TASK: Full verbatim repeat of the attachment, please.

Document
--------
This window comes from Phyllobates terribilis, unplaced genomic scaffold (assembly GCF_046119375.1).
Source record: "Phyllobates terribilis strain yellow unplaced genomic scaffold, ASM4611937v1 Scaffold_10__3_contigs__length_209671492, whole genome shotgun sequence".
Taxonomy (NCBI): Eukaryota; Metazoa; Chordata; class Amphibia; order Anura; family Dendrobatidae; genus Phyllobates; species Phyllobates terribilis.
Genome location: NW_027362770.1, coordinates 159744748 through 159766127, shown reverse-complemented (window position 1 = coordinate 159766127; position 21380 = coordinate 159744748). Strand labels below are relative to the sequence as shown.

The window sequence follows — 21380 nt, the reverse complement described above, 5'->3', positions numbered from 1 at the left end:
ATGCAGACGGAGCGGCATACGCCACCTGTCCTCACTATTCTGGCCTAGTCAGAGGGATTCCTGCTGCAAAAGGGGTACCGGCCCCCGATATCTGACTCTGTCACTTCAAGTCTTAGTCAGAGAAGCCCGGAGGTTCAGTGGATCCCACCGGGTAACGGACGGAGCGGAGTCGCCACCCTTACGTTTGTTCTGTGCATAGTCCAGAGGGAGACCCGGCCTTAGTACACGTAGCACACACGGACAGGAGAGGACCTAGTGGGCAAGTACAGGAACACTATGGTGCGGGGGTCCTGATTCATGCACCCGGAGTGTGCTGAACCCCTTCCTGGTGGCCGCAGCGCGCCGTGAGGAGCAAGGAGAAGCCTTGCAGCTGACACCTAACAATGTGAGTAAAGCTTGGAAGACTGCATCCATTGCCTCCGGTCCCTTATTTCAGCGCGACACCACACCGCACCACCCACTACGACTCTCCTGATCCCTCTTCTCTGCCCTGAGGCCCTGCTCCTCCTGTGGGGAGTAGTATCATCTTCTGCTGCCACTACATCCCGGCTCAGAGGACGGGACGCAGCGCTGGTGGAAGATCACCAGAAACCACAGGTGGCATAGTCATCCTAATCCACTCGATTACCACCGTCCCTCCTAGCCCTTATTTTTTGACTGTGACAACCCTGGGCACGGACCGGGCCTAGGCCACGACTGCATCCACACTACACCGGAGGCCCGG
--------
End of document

This window comes from Phyllobates terribilis, unplaced genomic scaffold (assembly GCF_046119375.1).
Source record: "Phyllobates terribilis strain yellow unplaced genomic scaffold, ASM4611937v1 Scaffold_10__3_contigs__length_209671492, whole genome shotgun sequence".
Taxonomy (NCBI): Eukaryota; Metazoa; Chordata; class Amphibia; order Anura; family Dendrobatidae; genus Phyllobates; species Phyllobates terribilis.
Genome location: NW_027362770.1, coordinates 159744748 through 159766127, shown reverse-complemented (window position 1 = coordinate 159766127; position 21380 = coordinate 159744748). Strand labels below are relative to the sequence as shown.

The window sequence follows — 21380 nt, the reverse complement described above, 5'->3', positions numbered from 1 at the left end:
ATGCAGACGGAGCGGCATACGCCACCTGTCCTCACTATTCTGGCCTAGTCAGAGGGATTCCTGCTGCAAAAGGGGTACCGGCCCCCGATATCTGACTCTGTCACTTCAAGTCTTAGTCAGAGAAGCCCGGAGGTTCAGTGGATCCCACCGGGTAACGGACGGAGCGGAGTCGCCACCCTTACGTTTGTTCTGTGCATAGTCCAGAGGGAGACCCGGCCTTAGTACACGTAGCACACACGGACAGGAGAGGACCTAGTGGGCAAGTACAGGAACACTATGGTGCGGGGGTCCTGATTCATGCACCCGGAGTGTGCTGAACCCCTTCCTGGTGGCCGCAGCGCGCCGTGAGGAGCAAGGAGAAGCCTTGCAGCTGACACCTAACAATGTGAGTAAAGCTTGGAAGACTGCATCCATTGCCTCCGGTCCCTTATTTCAGCGCGACACCACACCGCACCACCCACTACGACTCTCCTGATCCCTCTTCTCTGCCCTGAGGCCCTGCTCCTCCTGTGGGGAGTAGTATCATCTTCTGCTGCCACTACATCCCGGCTCAGAGGACGGGACGCAGCGCTGGTGGAAGATCACCAGAAACCACAGGTGGCATAGTCATCCTAATCCACTCGATTACCACCGTCCCTCCTAGCCCTTATTTTTTGACTGTGACAACCCTGGGCACGGACCGGGCCTAGGCCACGACTGCATCCACACTACACCGGAGGCCCGG